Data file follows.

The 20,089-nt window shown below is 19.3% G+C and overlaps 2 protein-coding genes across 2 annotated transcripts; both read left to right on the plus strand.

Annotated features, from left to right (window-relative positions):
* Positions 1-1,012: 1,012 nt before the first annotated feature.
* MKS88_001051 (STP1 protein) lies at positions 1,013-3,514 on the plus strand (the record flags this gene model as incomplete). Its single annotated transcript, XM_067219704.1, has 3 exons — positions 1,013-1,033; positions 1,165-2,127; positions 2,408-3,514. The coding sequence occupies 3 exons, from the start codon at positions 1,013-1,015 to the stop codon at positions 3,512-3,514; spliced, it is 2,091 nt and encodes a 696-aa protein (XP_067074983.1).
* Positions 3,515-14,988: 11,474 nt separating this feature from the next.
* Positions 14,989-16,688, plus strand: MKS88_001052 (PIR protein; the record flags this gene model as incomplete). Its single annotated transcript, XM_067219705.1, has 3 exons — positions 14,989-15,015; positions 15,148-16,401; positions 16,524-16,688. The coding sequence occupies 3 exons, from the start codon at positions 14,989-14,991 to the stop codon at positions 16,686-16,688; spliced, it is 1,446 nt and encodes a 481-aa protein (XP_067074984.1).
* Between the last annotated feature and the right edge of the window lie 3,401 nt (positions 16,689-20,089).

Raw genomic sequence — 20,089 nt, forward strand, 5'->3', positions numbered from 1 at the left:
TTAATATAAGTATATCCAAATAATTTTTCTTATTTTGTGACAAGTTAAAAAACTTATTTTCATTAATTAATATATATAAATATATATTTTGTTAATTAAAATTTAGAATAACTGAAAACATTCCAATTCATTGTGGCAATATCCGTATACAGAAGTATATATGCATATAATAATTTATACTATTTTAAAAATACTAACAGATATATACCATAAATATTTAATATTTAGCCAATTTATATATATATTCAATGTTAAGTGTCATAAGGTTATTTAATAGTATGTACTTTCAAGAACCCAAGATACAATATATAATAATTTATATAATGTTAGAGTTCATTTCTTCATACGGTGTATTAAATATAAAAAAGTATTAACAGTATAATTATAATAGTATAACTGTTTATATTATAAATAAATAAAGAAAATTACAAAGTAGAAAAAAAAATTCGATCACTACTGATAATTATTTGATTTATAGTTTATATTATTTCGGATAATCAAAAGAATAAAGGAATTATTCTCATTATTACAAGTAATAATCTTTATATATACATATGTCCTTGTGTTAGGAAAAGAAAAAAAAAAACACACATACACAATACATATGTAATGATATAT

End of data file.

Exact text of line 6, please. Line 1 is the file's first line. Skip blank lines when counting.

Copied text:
* Positions 14,989-16,688, plus strand: MKS88_001052 (PIR protein; the record flags this gene model as incomplete). Its single annotated transcript, XM_067219705.1, has 3 exons — positions 14,989-15,015; positions 15,148-16,401; positions 16,524-16,688. The coding sequence occupies 3 exons, from the start codon at positions 14,989-14,991 to the stop codon at positions 16,686-16,688; spliced, it is 1,446 nt and encodes a 481-aa protein (XP_067074984.1).